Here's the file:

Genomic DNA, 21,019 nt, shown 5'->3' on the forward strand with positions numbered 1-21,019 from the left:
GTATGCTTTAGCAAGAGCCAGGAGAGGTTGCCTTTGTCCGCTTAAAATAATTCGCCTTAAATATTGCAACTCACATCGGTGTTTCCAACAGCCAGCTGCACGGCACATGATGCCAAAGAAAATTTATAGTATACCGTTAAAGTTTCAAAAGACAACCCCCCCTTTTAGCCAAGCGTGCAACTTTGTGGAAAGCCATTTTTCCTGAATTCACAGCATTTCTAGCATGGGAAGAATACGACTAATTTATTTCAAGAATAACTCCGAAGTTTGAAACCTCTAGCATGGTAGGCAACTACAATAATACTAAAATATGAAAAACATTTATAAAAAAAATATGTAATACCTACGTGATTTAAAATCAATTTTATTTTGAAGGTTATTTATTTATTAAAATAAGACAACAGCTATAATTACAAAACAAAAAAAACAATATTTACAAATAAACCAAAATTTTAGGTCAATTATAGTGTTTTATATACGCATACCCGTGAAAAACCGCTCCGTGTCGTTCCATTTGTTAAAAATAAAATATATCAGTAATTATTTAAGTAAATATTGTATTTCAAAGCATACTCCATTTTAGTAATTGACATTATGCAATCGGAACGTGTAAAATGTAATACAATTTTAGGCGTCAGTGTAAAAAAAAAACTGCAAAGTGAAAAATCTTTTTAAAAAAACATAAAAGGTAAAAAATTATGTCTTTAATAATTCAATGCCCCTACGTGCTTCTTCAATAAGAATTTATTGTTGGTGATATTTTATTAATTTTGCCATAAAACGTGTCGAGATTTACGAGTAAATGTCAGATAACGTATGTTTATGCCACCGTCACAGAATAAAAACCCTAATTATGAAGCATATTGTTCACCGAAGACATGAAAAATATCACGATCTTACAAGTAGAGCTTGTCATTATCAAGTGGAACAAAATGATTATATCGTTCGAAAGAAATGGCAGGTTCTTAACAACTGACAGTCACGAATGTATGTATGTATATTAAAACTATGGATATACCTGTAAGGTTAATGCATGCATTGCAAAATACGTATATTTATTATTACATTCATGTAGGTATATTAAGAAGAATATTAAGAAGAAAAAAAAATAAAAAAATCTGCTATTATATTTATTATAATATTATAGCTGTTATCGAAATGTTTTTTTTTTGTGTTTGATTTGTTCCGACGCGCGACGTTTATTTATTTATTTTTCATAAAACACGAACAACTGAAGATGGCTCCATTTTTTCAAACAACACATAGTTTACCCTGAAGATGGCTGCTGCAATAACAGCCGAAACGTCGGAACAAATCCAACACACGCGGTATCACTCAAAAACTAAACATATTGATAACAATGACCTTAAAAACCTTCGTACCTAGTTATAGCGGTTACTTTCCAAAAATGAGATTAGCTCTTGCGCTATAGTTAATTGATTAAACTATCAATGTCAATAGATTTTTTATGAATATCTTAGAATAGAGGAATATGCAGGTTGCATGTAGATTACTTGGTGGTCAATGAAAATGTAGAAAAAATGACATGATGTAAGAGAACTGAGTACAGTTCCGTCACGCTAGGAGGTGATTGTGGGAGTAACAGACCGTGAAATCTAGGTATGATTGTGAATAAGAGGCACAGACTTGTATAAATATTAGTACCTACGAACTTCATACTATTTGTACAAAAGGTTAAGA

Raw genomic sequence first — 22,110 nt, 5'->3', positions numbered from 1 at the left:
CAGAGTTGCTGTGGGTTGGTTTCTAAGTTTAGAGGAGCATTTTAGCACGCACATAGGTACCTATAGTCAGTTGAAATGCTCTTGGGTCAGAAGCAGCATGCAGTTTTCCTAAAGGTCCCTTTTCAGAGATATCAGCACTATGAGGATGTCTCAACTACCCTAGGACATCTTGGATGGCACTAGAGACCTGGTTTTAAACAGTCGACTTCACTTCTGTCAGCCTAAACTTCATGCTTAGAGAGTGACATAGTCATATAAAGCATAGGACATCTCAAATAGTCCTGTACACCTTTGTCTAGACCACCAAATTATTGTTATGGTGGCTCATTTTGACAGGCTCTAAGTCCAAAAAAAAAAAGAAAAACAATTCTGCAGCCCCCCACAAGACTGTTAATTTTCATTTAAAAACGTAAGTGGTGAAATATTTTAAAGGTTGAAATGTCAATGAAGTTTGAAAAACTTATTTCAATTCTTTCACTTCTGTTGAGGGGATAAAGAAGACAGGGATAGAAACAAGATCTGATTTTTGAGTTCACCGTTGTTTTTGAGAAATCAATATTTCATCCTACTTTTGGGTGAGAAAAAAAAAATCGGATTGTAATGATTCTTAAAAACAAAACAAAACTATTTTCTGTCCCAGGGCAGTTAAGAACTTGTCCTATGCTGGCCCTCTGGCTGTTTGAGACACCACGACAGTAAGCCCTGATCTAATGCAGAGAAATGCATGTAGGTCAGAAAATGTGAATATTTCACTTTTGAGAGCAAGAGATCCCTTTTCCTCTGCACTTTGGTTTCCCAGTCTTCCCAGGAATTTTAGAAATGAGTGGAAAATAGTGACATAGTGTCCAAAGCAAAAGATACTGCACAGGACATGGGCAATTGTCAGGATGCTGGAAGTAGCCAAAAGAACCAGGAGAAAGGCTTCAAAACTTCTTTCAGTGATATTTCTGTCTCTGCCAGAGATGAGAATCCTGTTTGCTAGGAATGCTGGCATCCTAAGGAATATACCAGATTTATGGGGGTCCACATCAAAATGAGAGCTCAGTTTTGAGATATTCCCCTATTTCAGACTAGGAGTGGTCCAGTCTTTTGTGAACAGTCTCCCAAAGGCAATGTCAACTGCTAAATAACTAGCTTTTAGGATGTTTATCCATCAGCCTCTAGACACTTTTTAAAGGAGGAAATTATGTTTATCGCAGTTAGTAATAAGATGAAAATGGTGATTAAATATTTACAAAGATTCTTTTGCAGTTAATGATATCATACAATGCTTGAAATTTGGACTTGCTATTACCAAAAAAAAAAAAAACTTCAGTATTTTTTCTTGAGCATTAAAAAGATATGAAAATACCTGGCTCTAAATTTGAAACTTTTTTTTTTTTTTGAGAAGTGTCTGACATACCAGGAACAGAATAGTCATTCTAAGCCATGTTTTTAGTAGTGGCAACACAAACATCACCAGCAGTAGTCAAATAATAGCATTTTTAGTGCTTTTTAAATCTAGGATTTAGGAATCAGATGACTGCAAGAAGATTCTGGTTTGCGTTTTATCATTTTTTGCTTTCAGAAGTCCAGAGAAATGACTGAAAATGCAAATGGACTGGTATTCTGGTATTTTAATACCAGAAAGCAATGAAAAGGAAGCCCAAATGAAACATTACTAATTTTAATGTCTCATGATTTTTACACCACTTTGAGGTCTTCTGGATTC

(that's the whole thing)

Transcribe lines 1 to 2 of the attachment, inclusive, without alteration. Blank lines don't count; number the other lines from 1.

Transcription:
Genomic DNA, 21,019 nt, shown 5'->3' on the forward strand with positions numbered 1-21,019 from the left:
GTATGCTTTAGCAAGAGCCAGGAGAGGTTGCCTTTGTCCGCTTAAAATAATTCGCCTTAAATATTGCAACTCACATCGGTGTTTCCAACAGCCAGCTGCACGGCACATGATGCCAAAGAAAATTTATAGTATACCGTTAAAGTTTCAAAAGACAACCCCCCCTTTTAGCCAAGCGTGCAACTTTGTGGAAAGCCATTTTTCCTGAATTCACAGCATTTCTAGCATGGGAAGAATACGACTAATTTATTTCAAGAATAACTCCGAAGTTTGAAACCTCTAGCATGGTAGGCAACTACAATAATACTAAAATATGAAAAACATTTATAAAAAAAATATGTAATACCTACGTGATTTAAAATCAATTTTATTTTGAAGGTTATTTATTTATTAAAATAAGACAACAGCTATAATTACAAAACAAAAAAAACAATATTTACAAATAAACCAAAATTTTAGGTCAATTATAGTGTTTTATATACGCATACCCGTGAAAAACCGCTCCGTGTCGTTCCATTTGTTAAAAATAAAATATATCAGTAATTATTTAAGTAAATATTGTATTTCAAAGCATACTCCATTTTAGTAATTGACATTATGCAATCGGAACGTGTAAAATGTAATACAATTTTAGGCGTCAGTGTAAAAAAAAAACTGCAAAGTGAAAAATCTTTTTAAAAAAACATAAAAGGTAAAAAATTATGTCTTTAATAATTCAATGCCCCTACGTGCTTCTTCAATAAGAATTTATTGTTGGTGATATTTTATTAATTTTGCCATAAAACGTGTCGAGATTTACGAGTAAATGTCAGATAACGTATGTTTATGCCACCGTCACAGAATAAAAACCCTAATTATGAAGCATATTGTTCACCGAAGACATGAAAAATATCACGATCTTACAAGTAGAGCTTGTCATTATCAAGTGGAACAAAATGATTATATCGTTCGAAAGAAATGGCAGGTTCTTAACAACTGACAGTCACGAATGTATGTATGTATATTAAAACTATGGATATACCTGTAAGGTTAATGCATGCATTGCAAAATACGTATATTTATTATTACATTCATGTAGGTATATTAAGAAGAATATTAAGAAGAAAAAAAAATAAAAAAATCTGCTATTATATTTATTATAATATTATAGCTGTTATCGAAATGTTTTTTTTTTGTGTTTGATTTGTTCCGACGCGCGACGTTTATTTATTTATTTTTCATAAAACACGAACAACTGAAGATGGCTCCATTTTTTCAAACAACACATAGTTTACCCTGAAGATGGCTGCTGCAATAACAGCCGAAACGTCGGAACAAATCCAACACACGCGGTATCACTCAAAAACTAAACATATTGATAACAATGACCTTAAAAACCTTCGTACCTAGTTATAGCGGTTACTTTCCAAAAATGAGATTAGCTCTTGCGCTATAGTTAATTGATTAAACTATCAATGTCAATAGATTTTTTATGAATATCTTAGAATAGAGGAATATGCAGGTTGCATGTAGATTACTTGGTGGTCAATGAAAATGTAGAAAAAATGACATGATGTAAGAGAACTGAGTACAGTTCCGTCACGCTAGGAGGTGATTGTGGGAGTAACAGACCGTGAAATCTAGGTATGATTGTGAATAAGAGGCACAGACTTGTATAAATATTAGTACCTACGAACTTCATACTATTTGTACAAAAGGTTAAGA